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Q Moves
- Dan Quirk | 23rd Street

Measure Q, a 1% sales tax increase for the City of Del Mar, passed in the November 2016 election with a 66.5% voter approval. While the tax is a general fund tax and not a specific fund tax, the public debate during the campaign identified the key purpose of the tax to be for infrastructure projects— primarily streetscape improvements, the Shores Park redevelopment, and utility undergrounding. City Council officially acknowledged these three projects at its October 23rd meeting. City Council also named the initial members of the Measure Q Oversight Committee in October, including Tom McGreal, Jim Benedict, Al Corti, William Jurewitz, and Dan Quirk. The tax, which went into effect in April, is estimated to generate approximately $2 million per year in revenue and can comfortably fund a bond issuance to finance all three projects. Pay-as-you-go is not necessary.

The downtown streetscape project is moving forward quickly, with construction set to begin as early as spring 2018. The project is now in the City’s 10-year CIP (Capital Improvement Plan) for a total of $4.8 million. The designs call for wheelchair accessible crosswalks, wider sidewalks, and an abundance of trees. More information can be found at www.delmar.ca.us/downtownstreetscape/.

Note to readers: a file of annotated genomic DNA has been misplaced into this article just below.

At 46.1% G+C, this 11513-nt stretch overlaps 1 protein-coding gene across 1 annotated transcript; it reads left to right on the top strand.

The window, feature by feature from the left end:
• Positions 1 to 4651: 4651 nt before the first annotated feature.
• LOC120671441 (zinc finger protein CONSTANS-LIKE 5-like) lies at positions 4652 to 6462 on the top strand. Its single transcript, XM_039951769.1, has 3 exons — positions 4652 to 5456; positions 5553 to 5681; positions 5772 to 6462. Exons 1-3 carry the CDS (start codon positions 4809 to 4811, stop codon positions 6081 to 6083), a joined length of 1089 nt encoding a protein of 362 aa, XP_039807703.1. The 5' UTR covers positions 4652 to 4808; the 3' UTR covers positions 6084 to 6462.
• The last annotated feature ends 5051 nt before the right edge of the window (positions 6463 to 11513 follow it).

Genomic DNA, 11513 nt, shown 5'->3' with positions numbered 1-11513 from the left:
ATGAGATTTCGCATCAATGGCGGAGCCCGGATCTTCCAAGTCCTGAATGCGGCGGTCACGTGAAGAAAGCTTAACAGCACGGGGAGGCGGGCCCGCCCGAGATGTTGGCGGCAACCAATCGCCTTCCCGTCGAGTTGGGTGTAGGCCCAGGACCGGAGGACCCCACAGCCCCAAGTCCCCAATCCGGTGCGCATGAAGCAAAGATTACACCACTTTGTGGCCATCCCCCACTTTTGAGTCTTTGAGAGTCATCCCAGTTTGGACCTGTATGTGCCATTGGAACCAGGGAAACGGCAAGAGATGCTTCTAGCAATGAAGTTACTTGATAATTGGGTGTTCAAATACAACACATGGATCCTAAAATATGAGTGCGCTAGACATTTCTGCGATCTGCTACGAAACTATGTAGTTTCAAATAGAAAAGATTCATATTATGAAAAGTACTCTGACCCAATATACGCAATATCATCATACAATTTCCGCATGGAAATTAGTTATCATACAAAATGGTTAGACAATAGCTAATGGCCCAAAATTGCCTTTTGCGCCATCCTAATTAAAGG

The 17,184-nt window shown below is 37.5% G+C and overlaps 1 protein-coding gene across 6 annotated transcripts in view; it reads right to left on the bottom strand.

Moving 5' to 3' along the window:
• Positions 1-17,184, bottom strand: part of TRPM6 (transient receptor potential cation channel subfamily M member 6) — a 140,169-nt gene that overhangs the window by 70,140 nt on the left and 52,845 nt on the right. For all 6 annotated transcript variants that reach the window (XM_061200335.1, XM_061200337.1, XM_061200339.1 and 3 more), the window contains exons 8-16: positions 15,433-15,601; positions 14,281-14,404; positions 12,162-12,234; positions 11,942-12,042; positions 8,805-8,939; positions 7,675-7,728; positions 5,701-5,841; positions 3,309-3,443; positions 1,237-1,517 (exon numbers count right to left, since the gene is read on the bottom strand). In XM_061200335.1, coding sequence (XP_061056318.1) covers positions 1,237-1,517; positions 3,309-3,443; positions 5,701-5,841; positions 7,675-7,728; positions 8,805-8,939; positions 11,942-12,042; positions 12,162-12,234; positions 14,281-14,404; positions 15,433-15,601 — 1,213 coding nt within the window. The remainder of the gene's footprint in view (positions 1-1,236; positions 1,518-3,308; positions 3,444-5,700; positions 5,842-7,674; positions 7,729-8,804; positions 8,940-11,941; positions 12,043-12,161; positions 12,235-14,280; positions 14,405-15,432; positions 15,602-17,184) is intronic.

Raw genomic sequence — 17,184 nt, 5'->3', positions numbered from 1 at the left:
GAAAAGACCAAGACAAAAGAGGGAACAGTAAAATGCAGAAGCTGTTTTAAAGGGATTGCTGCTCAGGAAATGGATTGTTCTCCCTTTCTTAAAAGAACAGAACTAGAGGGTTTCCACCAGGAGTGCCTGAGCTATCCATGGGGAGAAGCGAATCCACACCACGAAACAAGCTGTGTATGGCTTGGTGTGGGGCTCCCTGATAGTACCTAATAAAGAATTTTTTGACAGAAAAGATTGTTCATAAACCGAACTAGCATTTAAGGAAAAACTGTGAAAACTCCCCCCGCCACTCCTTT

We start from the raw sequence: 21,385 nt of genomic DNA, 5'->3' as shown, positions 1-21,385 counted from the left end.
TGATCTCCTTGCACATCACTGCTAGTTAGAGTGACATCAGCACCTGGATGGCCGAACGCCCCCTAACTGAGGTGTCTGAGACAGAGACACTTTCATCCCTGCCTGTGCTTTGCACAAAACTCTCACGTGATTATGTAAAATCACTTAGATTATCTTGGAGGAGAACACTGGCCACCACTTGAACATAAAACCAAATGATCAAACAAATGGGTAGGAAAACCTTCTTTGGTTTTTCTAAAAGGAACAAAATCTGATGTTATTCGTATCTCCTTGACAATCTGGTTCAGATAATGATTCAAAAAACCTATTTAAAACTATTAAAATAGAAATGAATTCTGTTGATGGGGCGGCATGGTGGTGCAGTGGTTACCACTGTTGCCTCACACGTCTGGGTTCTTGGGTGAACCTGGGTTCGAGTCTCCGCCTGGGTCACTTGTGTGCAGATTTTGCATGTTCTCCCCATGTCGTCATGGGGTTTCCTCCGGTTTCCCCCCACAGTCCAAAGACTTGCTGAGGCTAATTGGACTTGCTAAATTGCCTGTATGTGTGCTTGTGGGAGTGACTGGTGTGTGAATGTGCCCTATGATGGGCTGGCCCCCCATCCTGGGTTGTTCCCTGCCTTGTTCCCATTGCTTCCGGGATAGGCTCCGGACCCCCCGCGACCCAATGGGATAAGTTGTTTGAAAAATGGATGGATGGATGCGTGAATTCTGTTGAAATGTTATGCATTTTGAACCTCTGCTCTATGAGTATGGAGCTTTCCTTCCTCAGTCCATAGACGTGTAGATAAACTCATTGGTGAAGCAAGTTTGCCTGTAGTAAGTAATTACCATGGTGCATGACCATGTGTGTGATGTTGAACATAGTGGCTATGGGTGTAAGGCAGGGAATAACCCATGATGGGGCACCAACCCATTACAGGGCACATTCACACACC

The Shores Park redevelopment is also moving forward, and cost estimates from the Schmidt Design Group should be coming soon. There were initially three designs being evaluated, updated in May 2017 to collaborate more closely with the neighboring Winston School’s redevelopment plans. However, at the November 6 City Council meeting, Council moved closer to a final decision by requesting cost estimates on only concepts A and C, the two which incorporate underground parking at the southwest end of the park. More information can be found at www.delmar.ca.us/452/Shores-Park-Master-Plan/ .

City Council recently created the Undergrounding Committee to spearhead the project, which has an initial cost estimate of $18.1 million. The issues of laterals (individual home connections) and reimbursements to residents who undergrounded prior to the vote will be included as tasks for the committee. Additionally, the committee will hire a consultant to guide the project. Looking ahead, the initial consultant report also identified 15 distinct neighborhoods based on the underlying electrical grid. Which area to tackle first? Prioritization will be based on costs, efficiency, and coordination with other City projects.



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